Challenges

A variety of factors have reportedly been troubling medical tourists when they travel abroad. The Centers for Disease Control and Prevention (CDC) has identified communication problems and counterfeits as the most dangerous challenges to the growing medical tourism industry :

(i) Unsafe medical practices

According to a study conducted by Harvard School of Public Health, 43 million people each year are affected around the globe due to unsafe medical practices, out of which 23  million healthy people lose their lives. Syringes, e-waste, unclean hands before treating the patients often disrupt the entire chain of procedures.

(ii) Poor quality medicines

Several times, due to exceeding demand of medicines, expired ones or those of low quality are sold off to international patients who due to language barriers find it difficult to communicate.

(iii) Surcharge during travel or stay

It is a common complaint among medical tourists that they are charged more than usual fares during their travel around the city. Even hospitals and hotels where they stay bill them on overhead charges frequently.

(iv) Possibility of contracting diseases due to non-adjustment to a new environment

Often a change in the environment and exposure to mild climate changes brings about untold misery in the form of water and air borne diseases.

(v) Global antibiotic resistance

Medical tourists, once they returned home, sought treatment against antibiotic resistance. They discussed the costs of screening, isolation and testing for antibiotic-resistant organisms after medical tourists sought treatment upon return home.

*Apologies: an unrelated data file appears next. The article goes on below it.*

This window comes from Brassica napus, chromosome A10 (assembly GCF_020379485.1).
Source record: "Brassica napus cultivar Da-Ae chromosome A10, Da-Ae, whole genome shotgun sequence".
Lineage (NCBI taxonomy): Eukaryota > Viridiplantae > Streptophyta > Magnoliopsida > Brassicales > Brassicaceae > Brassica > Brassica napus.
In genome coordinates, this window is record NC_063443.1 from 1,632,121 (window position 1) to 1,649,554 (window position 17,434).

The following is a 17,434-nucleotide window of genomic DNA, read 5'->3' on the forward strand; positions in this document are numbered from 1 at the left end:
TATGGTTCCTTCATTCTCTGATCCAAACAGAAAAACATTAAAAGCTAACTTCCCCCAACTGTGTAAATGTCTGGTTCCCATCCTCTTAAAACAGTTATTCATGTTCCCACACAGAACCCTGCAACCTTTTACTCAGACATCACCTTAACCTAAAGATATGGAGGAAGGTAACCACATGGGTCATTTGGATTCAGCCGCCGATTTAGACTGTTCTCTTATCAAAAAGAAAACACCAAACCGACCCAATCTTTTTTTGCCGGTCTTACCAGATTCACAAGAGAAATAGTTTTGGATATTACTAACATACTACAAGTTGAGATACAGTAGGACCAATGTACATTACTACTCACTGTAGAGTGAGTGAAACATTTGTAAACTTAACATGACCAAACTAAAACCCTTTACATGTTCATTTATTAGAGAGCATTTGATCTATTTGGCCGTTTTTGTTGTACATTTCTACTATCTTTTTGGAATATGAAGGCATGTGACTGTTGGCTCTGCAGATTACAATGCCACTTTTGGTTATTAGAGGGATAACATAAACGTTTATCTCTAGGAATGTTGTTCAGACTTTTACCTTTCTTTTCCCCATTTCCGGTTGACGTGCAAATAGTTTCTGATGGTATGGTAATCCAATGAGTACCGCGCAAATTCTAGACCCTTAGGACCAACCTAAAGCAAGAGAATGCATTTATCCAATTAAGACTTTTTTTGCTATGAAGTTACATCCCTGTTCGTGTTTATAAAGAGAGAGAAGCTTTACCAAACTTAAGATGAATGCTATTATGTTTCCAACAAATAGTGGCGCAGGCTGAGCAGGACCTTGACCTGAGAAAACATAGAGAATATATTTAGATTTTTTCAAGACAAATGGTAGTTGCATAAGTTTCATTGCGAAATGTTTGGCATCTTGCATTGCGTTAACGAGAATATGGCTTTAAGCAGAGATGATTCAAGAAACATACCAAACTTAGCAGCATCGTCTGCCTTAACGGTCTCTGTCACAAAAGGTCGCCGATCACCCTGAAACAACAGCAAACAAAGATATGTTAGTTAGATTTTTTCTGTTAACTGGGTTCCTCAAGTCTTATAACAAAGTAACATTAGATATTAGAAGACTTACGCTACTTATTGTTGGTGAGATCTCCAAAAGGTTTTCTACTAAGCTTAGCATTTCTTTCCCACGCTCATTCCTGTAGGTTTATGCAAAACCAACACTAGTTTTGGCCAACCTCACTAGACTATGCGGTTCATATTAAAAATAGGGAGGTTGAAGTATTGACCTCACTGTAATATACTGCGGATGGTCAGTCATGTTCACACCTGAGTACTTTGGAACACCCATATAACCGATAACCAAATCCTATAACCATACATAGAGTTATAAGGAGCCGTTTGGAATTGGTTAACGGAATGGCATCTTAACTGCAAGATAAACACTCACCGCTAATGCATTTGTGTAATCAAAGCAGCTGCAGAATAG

Language barriers and counterfeits have emerged as one of the biggest challenges in the booming industry. A study conducted by International Journal of Pharmaceutical Sciences Review and Research in September 2015 lists the following specific challenges to India’s medical tourism industry:

– Commercialisation: Due to increasing profits in the industry, commercialisation of the profession is affecting the doctor-patient relationship in long-term treatments.

– Insurance cover: Many insurance companies in developed countries provide cover for only treatments done in their own country.

– Poor power supply in hospitals.

– Industry standards not being followed properly in private hospitals.

– Inequalities in medical services provided by government and private hospitals.

– Increasing costs for local patients.